And if you want to follow my travel antics this week, follow me on Instagram.
Also, fun news: NO ONE KNOWS hit the #1 audiobook spot on iTunes last week!!!!!!!!!!!!!! It’s beating THE ART OF WAR. I mean, that’s pretty cool. Thank you for making it #1, you lovely people!
That’s it from me! Have a wonderful week, come see me at SOKY, and we’ll talk again soon!
Via: JT Ellison
By JT Ellison
This was originally published in SIBA‘s Lady Banks newsletter. I thought you guys might enjoy it, too.
A few nights ago, I attended a signing at the wonderful Parnassus Books in Nashville.
The signing author was Ariel Lawhon, who was launching her brilliant story chronicling the doomed flight of the Hindenburg, FLIGHT OF DREAMS As Ariel and I hugged and kissed hello, bookseller extraordinaire Bill Long-Innes smiled benevolently and asked, “Do you guys have a writer tribe? It seems like Nashville authors really make an effort to support one another. I wonder if any other cities have such a tight knit group?”
Ariel and I nodded.
Because we do have a tribe here in Nashville.
Our literary community, dubbed the Nashville Literati, is tight. There are cliques within it—young adult writers in the SCBWI, crime fiction in Sisters in Crime, romance writers in MCWR, literary authors big with Salon 615 and Humanities Tennessee and The Porch Writers’ Collective.
But when it comes to supporting another author, we cross genres like a boss.
We lunch together. We attend each other’s signings. We hang out in East Nashville at East Side Storytellin’. We pull together all our writing buddies when a writer friend comes to town. We even go on writing retreats together.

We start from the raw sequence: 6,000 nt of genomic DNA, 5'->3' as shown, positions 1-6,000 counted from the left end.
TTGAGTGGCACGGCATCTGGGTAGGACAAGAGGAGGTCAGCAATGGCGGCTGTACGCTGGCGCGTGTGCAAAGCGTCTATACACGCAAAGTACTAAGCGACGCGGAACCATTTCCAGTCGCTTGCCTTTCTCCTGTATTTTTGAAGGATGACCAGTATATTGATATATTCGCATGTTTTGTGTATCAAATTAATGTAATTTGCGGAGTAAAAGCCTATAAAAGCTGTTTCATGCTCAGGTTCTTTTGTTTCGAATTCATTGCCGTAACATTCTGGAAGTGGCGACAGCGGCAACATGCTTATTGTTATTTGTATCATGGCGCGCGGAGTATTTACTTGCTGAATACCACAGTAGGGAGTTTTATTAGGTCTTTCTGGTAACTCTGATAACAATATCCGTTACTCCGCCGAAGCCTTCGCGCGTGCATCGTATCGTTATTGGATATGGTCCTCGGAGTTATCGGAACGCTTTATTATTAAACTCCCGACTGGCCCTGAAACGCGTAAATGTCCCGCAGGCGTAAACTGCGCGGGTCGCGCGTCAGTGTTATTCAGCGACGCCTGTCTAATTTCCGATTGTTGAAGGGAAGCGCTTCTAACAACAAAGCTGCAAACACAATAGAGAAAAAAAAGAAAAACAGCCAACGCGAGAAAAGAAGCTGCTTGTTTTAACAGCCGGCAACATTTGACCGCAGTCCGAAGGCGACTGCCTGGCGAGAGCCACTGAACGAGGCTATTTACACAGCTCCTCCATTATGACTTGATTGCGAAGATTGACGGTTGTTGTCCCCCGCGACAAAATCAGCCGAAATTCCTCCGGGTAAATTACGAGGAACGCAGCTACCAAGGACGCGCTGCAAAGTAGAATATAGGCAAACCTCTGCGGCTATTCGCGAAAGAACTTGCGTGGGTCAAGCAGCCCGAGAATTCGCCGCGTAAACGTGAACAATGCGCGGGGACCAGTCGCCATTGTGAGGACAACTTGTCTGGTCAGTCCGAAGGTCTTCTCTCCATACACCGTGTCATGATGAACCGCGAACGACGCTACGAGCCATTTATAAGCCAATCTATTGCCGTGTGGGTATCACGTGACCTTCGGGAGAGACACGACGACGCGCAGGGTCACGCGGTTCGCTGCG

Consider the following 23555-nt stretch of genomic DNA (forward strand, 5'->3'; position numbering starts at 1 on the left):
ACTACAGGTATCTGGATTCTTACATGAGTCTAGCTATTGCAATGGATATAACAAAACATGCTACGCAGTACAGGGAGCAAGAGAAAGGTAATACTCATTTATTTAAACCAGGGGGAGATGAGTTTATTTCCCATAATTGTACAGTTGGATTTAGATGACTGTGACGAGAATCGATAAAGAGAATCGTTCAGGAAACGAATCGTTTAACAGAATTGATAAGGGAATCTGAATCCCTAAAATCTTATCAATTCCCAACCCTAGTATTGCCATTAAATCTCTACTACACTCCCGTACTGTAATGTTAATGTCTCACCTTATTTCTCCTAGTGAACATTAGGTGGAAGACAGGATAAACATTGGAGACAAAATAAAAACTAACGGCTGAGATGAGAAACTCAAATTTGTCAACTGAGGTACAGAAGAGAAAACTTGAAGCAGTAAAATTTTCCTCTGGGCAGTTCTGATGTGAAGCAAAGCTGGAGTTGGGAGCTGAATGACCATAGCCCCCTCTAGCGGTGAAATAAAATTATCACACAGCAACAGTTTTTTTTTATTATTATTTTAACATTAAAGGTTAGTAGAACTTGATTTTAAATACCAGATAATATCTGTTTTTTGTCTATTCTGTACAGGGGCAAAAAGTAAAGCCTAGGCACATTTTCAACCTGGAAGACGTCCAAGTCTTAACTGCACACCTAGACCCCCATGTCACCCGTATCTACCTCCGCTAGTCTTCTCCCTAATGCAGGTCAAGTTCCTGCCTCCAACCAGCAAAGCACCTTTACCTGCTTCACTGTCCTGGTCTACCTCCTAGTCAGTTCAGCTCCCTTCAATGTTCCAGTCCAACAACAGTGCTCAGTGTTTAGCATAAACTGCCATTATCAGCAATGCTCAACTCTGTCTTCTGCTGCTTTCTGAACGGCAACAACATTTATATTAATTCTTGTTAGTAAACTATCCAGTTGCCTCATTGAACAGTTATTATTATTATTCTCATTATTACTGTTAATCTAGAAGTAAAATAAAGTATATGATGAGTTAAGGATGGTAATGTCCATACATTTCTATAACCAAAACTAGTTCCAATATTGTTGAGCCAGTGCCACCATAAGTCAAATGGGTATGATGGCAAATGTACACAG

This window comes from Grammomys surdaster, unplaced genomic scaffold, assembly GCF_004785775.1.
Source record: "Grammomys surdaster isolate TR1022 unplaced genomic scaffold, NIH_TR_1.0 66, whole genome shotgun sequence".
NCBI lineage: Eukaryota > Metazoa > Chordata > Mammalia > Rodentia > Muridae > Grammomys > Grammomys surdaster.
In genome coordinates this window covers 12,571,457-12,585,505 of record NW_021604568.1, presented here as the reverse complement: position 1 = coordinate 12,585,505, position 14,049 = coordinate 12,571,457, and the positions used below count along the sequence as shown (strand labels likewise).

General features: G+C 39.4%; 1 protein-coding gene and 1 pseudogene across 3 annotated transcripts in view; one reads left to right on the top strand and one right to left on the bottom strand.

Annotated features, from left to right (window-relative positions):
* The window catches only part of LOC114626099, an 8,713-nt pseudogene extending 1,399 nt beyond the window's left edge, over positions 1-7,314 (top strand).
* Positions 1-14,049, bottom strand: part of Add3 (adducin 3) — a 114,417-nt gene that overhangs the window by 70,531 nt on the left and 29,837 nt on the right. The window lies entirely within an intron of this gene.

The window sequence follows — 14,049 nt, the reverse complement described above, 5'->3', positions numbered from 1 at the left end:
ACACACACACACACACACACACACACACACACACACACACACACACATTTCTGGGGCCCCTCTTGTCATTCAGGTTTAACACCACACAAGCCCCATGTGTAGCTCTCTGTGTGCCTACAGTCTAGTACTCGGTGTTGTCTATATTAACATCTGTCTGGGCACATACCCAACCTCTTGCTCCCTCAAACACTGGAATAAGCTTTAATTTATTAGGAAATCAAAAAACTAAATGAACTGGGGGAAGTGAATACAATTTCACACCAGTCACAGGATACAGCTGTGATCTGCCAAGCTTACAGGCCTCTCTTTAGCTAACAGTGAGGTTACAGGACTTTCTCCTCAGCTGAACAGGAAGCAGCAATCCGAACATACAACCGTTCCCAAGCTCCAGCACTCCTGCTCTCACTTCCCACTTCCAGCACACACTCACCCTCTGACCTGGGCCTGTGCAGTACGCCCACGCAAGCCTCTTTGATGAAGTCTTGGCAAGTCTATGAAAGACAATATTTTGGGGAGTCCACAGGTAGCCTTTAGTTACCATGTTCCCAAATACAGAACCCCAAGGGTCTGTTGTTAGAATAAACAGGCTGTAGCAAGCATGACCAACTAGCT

And now one constant we all have in common is our indie store, Parnassus.
I think the store’s staff has made it such a welcoming, open place for writers of all genres, of all stripes, that we can’t help but want to gather there.
When our beloved former indie, Davis-Kidd, closed its doors in 2010 (and Parnassus didn’t yet exist), it suddenly became much harder to get everyone together. We have the annual Southern Festival of Books, which is always well-represented with local authors. We did lunches and cocktails, drove out to other counties to attend signings.
But not having an indie store that represented and celebrated all the writers in town was hard. A town without an indie store is a sad one indeed.
Davis-Kidd had a long history in this town. As a matter of fact, it was one of the reasons I was okay with moving here. When my then boyfriend (now husband) brought me to Nashville in 1993 to meet his parents, he drove me around, and our last stop was Davis-Kidd. “See?” he said. “This is the best bookstore in town. You’ll have plenty to read if we ever move here.”
(I’m not sure if I was more entranced by the idea of books—books!—or the fact that my boyfriend had just hinted strongly he wanted a long future with me.)
Davis-Kidd was everything you could ask for in a bookstore: great staff, great events, a huge, diverse collection of titles. I attended my very first author signing there (John Connolly! My writing hero!). At that signing, I met a woman who became my other mother, who mentored me through years of writing, getting an agent, getting a deal. I did one of my first signings at David-Kidd. I hit my first bestseller list while I was launching my fourth book there. I attended Sisters in Crime meetings there. I wept with everyone else when it closed.
To have an indie in our midst again is incredible.
It’s been very fun to watch Parnassus take hold in our community, to see stories being made there. The Nashville Literati grows stronger day-by-day, with new writers coming up to join the established ones. And Parnassus is our hub. Several writers are booksellers there (And one co-owns it. You might have heard of her . . . her name is Ann.). This lends a verisimilitude unmatched anywhere else.
Yes, Nashville has a writer tribe, just as strong as Chicago, New York, and L.A.
And thanks to our favorite indie, we have a place to call our own, too.
Via: JT Ellison